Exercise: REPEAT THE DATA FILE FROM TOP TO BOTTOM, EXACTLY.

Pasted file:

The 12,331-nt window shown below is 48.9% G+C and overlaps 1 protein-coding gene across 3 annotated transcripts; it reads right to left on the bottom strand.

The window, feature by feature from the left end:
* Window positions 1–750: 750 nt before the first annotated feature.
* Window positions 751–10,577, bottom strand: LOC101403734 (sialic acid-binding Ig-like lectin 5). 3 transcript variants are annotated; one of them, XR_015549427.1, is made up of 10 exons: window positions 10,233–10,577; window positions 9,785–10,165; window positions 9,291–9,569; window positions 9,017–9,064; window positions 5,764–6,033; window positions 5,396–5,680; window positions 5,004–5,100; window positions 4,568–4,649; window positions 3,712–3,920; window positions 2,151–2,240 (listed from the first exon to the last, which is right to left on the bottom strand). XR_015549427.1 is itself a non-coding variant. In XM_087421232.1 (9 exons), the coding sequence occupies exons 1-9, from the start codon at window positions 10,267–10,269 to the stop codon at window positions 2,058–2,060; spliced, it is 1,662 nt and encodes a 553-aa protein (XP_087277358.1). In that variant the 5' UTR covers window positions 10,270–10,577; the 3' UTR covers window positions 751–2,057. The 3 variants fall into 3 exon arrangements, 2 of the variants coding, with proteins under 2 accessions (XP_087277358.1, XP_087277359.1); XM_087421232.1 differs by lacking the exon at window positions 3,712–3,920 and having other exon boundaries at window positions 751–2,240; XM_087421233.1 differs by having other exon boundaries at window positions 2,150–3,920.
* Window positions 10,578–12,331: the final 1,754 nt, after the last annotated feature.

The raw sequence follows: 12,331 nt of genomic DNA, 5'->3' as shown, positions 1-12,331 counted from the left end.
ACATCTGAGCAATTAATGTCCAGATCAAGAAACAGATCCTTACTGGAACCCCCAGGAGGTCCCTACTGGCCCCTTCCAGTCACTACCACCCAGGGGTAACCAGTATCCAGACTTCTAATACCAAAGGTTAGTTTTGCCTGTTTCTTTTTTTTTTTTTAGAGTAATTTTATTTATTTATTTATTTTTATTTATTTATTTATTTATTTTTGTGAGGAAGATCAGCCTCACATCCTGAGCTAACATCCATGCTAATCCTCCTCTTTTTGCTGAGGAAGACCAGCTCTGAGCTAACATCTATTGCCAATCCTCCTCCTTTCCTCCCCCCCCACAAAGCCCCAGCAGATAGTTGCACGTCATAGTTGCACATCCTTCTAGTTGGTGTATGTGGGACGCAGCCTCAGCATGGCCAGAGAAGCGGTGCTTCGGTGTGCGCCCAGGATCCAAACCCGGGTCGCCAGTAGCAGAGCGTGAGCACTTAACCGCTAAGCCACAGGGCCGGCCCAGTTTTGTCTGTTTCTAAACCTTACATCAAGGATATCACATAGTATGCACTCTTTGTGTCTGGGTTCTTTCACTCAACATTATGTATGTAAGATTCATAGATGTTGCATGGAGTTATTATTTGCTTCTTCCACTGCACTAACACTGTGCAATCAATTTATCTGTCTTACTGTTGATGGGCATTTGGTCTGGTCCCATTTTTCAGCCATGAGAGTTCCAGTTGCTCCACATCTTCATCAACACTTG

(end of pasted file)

The 12,331-nt window shown below is 48.9% G+C and overlaps 1 protein-coding gene across 3 annotated transcripts; it reads right to left on the bottom strand.

The window, feature by feature from the left end:
* Window positions 1–750: 750 nt before the first annotated feature.
* Window positions 751–10,577, bottom strand: LOC101403734 (sialic acid-binding Ig-like lectin 5). 3 transcript variants are annotated; one of them, XR_015549427.1, is made up of 10 exons: window positions 10,233–10,577; window positions 9,785–10,165; window positions 9,291–9,569; window positions 9,017–9,064; window positions 5,764–6,033; window positions 5,396–5,680; window positions 5,004–5,100; window positions 4,568–4,649; window positions 3,712–3,920; window positions 2,151–2,240 (listed from the first exon to the last, which is right to left on the bottom strand). XR_015549427.1 is itself a non-coding variant. In XM_087421232.1 (9 exons), the coding sequence occupies exons 1-9, from the start codon at window positions 10,267–10,269 to the stop codon at window positions 2,058–2,060; spliced, it is 1,662 nt and encodes a 553-aa protein (XP_087277358.1). In that variant the 5' UTR covers window positions 10,270–10,577; the 3' UTR covers window positions 751–2,057. The 3 variants fall into 3 exon arrangements, 2 of the variants coding, with proteins under 2 accessions (XP_087277358.1, XP_087277359.1); XM_087421232.1 differs by lacking the exon at window positions 3,712–3,920 and having other exon boundaries at window positions 751–2,240; XM_087421233.1 differs by having other exon boundaries at window positions 2,150–3,920.
* Window positions 10,578–12,331: the final 1,754 nt, after the last annotated feature.

The raw sequence follows: 12,331 nt of genomic DNA, 5'->3' as shown, positions 1-12,331 counted from the left end.
ACATCTGAGCAATTAATGTCCAGATCAAGAAACAGATCCTTACTGGAACCCCCAGGAGGTCCCTACTGGCCCCTTCCAGTCACTACCACCCAGGGGTAACCAGTATCCAGACTTCTAATACCAAAGGTTAGTTTTGCCTGTTTCTTTTTTTTTTTTTAGAGTAATTTTATTTATTTATTTATTTTTATTTATTTATTTATTTATTTTTGTGAGGAAGATCAGCCTCACATCCTGAGCTAACATCCATGCTAATCCTCCTCTTTTTGCTGAGGAAGACCAGCTCTGAGCTAACATCTATTGCCAATCCTCCTCCTTTCCTCCCCCCCCACAAAGCCCCAGCAGATAGTTGCACGTCATAGTTGCACATCCTTCTAGTTGGTGTATGTGGGACGCAGCCTCAGCATGGCCAGAGAAGCGGTGCTTCGGTGTGCGCCCAGGATCCAAACCCGGGTCGCCAGTAGCAGAGCGTGAGCACTTAACCGCTAAGCCACAGGGCCGGCCCAGTTTTGTCTGTTTCTAAACCTTACATCAAGGATATCACATAGTATGCACTCTTTGTGTCTGGGTTCTTTCACTCAACATTATGTATGTAAGATTCATAGATGTTGCATGGAGTTATTATTTGCTTCTTCCACTGCACTAACACTGTGCAATCAATTTATCTGTCTTACTGTTGATGGGCATTTGGTCTGGTCCCATTTTTCAGCCATGAGAGTTCCAGTTGCTCCACATCTTCATCAACACTTG